Overclocking

As I mentioned earlier, all of the IVB-E launch SKUs ship fully unlocked. Intel offers multipliers up to 63x for you to choose from when overclocking. Like SNB-E before it, IVB-E supports specific BCLK straps (125MHz and 166MHz, in addition to 100MHz) for those overclockers looking to get the absolute most out of their chip. At these overclocked BCLK frequencies, PCIe and other buses are properly divided down so they aren't overclocked (although if you increase the BCLK frequency beyond these strap defaults you will once again be overclocking other buses that derive their frequencies from BCLK). In practice, the cleanest/simplest way to overclock any K-series SKU is by increasing the multiplier.

In our review of the Core i7-3960X I managed a maximum stable overclock of 4.6GHz. I've been told to expect a similar average for Ivy Bridge E. Using Intel's RTS2011LC self contained/closed loop liquid cooling solution I could get into Windows 8 as high as 4.6GHz at 1.42V, however my testbed wasn't stable through all of my tests at that frequency/voltage combination. Moving to higher voltages didn't help, so I had to back down on frequency. I ultimately ended up perfectly stable at 4.3GHz, with 4.4 - 4.5GHz possible with better cooling. The added power needed to hit these frequencies was substantial. I measured a 58W increase in average load power consumption at 4.3GHz/1.4V.

From what I've seen, my sample is a bit on the disappointing side in terms of overclockability. Either way, it doesn't look like you're going to be seeing overclocks significantly higher than what was possible with SNB-E.

Power Consumption

With the 4960X delivering around 5% better performance than the 3970X, the only remaining question is how much more power efficient the move to 22nm made things. Using the same ASUS X79 Deluxe board for both parts, I was able to answer that question.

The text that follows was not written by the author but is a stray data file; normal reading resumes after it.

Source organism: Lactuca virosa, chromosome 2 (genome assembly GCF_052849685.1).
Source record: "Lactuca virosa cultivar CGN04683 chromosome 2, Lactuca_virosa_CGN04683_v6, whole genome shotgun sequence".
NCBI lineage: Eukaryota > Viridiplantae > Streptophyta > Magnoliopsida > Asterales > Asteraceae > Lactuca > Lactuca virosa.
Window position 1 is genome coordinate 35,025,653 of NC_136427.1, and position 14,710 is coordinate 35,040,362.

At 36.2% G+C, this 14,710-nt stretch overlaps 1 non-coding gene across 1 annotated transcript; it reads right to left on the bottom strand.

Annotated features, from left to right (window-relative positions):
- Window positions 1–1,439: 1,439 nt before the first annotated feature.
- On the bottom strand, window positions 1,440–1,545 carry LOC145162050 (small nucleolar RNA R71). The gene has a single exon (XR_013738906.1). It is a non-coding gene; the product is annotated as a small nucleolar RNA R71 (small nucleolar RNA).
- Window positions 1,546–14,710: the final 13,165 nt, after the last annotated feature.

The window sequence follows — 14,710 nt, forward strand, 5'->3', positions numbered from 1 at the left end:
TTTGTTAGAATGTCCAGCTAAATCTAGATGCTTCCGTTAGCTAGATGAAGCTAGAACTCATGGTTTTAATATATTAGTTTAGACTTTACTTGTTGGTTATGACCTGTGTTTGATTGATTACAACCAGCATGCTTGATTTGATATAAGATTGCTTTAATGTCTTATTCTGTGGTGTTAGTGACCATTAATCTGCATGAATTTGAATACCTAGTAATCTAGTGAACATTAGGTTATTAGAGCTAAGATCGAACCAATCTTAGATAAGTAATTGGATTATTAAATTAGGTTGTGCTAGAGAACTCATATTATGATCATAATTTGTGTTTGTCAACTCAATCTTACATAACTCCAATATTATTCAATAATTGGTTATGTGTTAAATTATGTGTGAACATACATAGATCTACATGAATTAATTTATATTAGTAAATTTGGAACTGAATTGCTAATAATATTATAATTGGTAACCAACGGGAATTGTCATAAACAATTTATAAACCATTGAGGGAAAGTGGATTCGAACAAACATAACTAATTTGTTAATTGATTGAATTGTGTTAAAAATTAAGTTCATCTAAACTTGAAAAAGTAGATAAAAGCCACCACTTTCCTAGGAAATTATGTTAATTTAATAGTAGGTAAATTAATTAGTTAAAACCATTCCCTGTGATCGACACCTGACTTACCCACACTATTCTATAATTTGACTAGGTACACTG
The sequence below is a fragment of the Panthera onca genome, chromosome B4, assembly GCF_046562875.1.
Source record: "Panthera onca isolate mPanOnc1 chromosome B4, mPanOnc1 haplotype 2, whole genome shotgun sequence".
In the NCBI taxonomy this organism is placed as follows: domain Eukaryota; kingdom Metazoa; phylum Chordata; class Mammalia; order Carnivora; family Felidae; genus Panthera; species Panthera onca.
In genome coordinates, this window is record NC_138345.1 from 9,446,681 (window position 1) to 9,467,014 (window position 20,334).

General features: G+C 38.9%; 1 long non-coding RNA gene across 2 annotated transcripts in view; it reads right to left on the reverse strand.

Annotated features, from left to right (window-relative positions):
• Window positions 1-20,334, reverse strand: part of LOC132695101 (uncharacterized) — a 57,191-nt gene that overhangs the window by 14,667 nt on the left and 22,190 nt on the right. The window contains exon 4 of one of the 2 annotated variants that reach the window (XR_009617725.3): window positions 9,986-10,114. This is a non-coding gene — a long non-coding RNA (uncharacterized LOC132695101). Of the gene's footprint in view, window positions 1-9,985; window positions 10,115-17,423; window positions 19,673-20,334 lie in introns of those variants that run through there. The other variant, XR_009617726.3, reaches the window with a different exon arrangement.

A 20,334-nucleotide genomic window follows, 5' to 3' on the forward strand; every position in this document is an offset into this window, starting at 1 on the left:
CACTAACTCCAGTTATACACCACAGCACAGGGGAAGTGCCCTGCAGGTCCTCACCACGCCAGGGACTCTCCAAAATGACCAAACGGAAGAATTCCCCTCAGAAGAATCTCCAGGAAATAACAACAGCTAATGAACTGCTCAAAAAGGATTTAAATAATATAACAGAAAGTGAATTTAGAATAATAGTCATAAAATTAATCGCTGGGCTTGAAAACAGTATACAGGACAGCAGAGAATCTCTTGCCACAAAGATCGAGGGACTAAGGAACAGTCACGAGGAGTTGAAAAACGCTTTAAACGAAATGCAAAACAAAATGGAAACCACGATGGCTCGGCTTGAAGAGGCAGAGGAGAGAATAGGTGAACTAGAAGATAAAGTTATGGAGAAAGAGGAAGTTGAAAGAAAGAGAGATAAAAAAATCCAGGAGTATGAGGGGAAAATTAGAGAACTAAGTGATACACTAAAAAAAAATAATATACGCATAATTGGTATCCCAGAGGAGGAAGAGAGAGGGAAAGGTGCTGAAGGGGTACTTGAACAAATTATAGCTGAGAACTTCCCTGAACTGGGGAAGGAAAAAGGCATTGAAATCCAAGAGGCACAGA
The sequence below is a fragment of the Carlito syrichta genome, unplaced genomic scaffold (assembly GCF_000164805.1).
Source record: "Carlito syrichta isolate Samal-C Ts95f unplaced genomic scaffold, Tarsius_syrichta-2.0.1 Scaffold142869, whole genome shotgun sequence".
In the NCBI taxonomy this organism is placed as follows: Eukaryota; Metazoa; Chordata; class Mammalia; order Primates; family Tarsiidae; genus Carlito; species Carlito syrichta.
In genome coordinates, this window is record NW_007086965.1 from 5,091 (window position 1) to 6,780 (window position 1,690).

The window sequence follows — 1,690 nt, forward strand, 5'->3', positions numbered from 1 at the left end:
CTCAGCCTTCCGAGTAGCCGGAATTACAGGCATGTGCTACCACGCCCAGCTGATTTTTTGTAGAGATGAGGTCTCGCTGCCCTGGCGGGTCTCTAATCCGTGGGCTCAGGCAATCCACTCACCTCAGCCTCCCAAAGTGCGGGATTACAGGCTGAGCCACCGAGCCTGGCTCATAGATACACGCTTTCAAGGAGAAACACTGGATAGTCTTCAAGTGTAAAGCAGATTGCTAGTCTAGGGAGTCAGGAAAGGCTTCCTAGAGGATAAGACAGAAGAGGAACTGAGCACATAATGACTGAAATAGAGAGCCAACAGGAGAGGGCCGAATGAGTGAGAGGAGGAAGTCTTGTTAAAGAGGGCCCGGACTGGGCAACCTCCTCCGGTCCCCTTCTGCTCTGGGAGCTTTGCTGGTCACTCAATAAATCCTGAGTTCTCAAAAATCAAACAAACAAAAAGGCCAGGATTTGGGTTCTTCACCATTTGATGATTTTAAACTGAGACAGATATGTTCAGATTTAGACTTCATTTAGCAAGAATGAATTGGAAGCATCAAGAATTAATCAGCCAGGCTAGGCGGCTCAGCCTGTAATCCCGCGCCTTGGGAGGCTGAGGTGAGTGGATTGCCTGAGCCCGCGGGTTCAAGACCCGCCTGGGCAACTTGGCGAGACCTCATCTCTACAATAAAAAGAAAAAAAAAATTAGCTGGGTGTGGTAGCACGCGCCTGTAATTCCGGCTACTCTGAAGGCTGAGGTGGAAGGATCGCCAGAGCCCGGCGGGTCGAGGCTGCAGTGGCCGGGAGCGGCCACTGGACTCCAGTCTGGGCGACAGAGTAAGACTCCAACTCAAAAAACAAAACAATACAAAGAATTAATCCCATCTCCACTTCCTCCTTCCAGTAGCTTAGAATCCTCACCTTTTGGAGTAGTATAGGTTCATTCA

At idle there's hardly any difference between SNB-E and IVB-E. Under load it looks like IVB-E is good for around a 20W reduction in total system power. It's not an insignificant savings, but definitely not enough to warrant an upgrade if you're on SNB-E already. Anyone looking to migrate to LGA-2011 for the first time will want to go with IVB-E as it is the more thermally efficient solution.

Power Consumption - Idle

Power Consumption - x264 HD 5.0.1 Average Load

Gaming Performance Final Words
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  • ShieTar - Tuesday, September 03, 2013 - link

    Or Starcraft 2? Reply
  • JarredWalton - Tuesday, September 03, 2013 - link

    Hahahaha.... best 1.5 core benchmark around! Reply
  • althaz - Tuesday, September 03, 2013 - link

    It sure does murder one core though. Reply
  • BrightCandle - Tuesday, September 03, 2013 - link

    or Arma 3.
    There are games out there that can utilise more cores and yet you didn't test with any of them.
    Reply
  • bds71 - Tuesday, September 03, 2013 - link

    as someone who regularly does encoding, 4k gaming, and (when not in use otherwise) folding@home - all things which can fully leverage mult-core processors and powerfull GPUs - i look forward to these reviews of new enthusiast class processors. and, it saddens me that since SB-E there have been only marginal improvements in this sector. i never thought we (as a technology power-house, and as a society) would settle for this. for me, it all began when they started putting GPUs on-die with CPUs for desktop PCs (sure, for laptops i can certainly understand) - i mean who DOESN'T use a discreet GPU in a desktop system???? and for those who do, why don't you just get a laptop???